The Heinkel He-111's sleek lines mask the plane's capability and versatility as a medium bomber. This aircraft was classified as a passenger/mail plane to circumvent limits imposed on German rearmament by the Treaty of Versailles. Designed in the early 1930s, production began in November 1936. Almost from its introduction, the He-111 was engaged in combat; early model He-111s served in Spain with the infamous "Condor Legion" in support of Nationalist forces during the Spanish Civil War.
The He-111 was well liked by its crews and despite its relatively light defensive armament, was able to fend off enemy fighter attacks and return to base with heavy damage. The He-111 was also very adaptable. He-111s were used to launch V-1 "Buzz Bombs", transport men and equipment as well as drop paratroopers. A five-engine variant, the He-111Z, was even produced to tow combat gliders.
Roughly 7,000 He-111s (in various models) were produced and operated extensively around the world for more than two decades. He-111s were shipped to China, Romania, Hungary, Slovakia, Spain, Turkey and Bulgaria. Beginning in 1943, Spain received approximately 100 He-111s as a gift from Nazi Germany and produced 130 copies. Initially, these Spanish built He-111s, known as CASA 2.111s, were fitted with German engines. However, between 1953 and 1956, Spain purchased 173 Rolls-Royce Merlin engines and fitted them to the seventy remaining airframes.
The Museum's 2.111E was manufactured as B2-H-155 in 1950, but due to a lack of engines was put into storage. In 1956, it was modified to photographic and map making configuration and fitted with Merlin engines. It was accepted by the Spanish Air Force on December 14, 1956 as B2-I-27, to serve with the Spanish Air Force Cartographic Group. In 1968, it was painted in German colors and used in the film "Battle of Britain". From 1970 to 1972, it was operated by 403 Squadron from Cuatros Vientos, near Madrid, Spain. In November 1972, it was transferred to 406 Squadron at Torrejon, Spain. In January 1974, it was transferred to 46 Group in Ganda, Canary Islands, and active in the Spanish campaign in the Western Sahara. On January 21, 1975, B2-I-27 was returned to the air armaments factory in Seville, officially listed as surplus, and placed into storage. From all available information, it appears that B2-I-27 was the last CASA 2.111 in active service with the Spanish Air Force.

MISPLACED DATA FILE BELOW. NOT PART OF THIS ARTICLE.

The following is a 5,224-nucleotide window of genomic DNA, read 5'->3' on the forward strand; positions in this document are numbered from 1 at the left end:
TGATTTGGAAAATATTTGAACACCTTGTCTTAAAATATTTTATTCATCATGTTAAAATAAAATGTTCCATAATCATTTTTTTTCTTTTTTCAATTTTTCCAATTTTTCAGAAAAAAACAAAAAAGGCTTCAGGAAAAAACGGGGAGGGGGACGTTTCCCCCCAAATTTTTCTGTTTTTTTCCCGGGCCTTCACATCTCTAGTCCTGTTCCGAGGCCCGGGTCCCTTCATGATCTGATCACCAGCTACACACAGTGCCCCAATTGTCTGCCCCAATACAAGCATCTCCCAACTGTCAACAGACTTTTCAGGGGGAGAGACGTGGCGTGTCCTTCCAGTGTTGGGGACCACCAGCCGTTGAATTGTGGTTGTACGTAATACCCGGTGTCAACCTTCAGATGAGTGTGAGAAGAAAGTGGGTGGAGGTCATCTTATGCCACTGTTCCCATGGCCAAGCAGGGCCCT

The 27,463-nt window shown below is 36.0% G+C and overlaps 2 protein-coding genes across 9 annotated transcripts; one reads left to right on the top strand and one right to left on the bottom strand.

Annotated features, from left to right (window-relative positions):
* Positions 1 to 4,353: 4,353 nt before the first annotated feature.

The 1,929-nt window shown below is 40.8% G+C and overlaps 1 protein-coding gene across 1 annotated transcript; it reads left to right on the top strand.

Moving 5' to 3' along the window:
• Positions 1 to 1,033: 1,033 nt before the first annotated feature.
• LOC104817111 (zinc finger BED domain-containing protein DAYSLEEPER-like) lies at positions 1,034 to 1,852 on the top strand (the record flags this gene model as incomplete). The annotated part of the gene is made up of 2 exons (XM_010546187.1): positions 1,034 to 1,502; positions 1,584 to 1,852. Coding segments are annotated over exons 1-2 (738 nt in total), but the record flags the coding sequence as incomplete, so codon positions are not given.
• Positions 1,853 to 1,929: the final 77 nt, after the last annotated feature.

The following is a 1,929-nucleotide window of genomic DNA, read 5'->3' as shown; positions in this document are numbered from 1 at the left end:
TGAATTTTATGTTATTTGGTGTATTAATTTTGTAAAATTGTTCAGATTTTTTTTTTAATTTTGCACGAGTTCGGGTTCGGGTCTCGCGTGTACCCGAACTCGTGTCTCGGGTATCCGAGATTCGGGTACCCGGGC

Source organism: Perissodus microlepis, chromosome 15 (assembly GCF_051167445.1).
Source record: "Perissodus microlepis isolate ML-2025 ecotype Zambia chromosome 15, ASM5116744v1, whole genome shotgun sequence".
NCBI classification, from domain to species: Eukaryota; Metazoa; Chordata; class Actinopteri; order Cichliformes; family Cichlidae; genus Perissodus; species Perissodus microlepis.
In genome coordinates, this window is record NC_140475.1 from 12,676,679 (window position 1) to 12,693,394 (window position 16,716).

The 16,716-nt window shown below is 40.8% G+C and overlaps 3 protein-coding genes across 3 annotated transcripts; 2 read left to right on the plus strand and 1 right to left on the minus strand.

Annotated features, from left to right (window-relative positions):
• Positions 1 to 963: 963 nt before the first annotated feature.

The Cavanaugh Flight Museum added B2-I-27 to its collection in 1995. The aircraft is painted in the color scheme of Kampfgeschwader 51 (KG51) "Edelweiss", of the German Luftwaffe of World War
|ENGINE||Two Rolls-Royce Merlin 500s developing 1,600 h.p. each|
|ARMAMENT||CASA 2111: normally unarmed
He-111: up to six 7.92 machine guns or 20mm cannons and 6,600 lbs. of ordnance
|WING SPAN||74 feet, 1 inch|
|LENGTH||53 feet, 9 inches|
|HEIGHT||13 feet, 1 inch|
|MAX TAKEOFF WEIGHT||30,800 pounds|
|MANUFACTURED BY||Construccions Aeronauticas S.A.|
|TOTAL BUILT||Over 7,000|
|MUSEUM'S AIRCRAFT BUILT||1950|
|ON DISPLAY AT||Cavanaugh Flight Museum, Addison Airport (KADS), Dallas, Texas|
|MAXIMUM SPEED||288 m.p.h.|
|SERVICE CEILING||32,800 feet|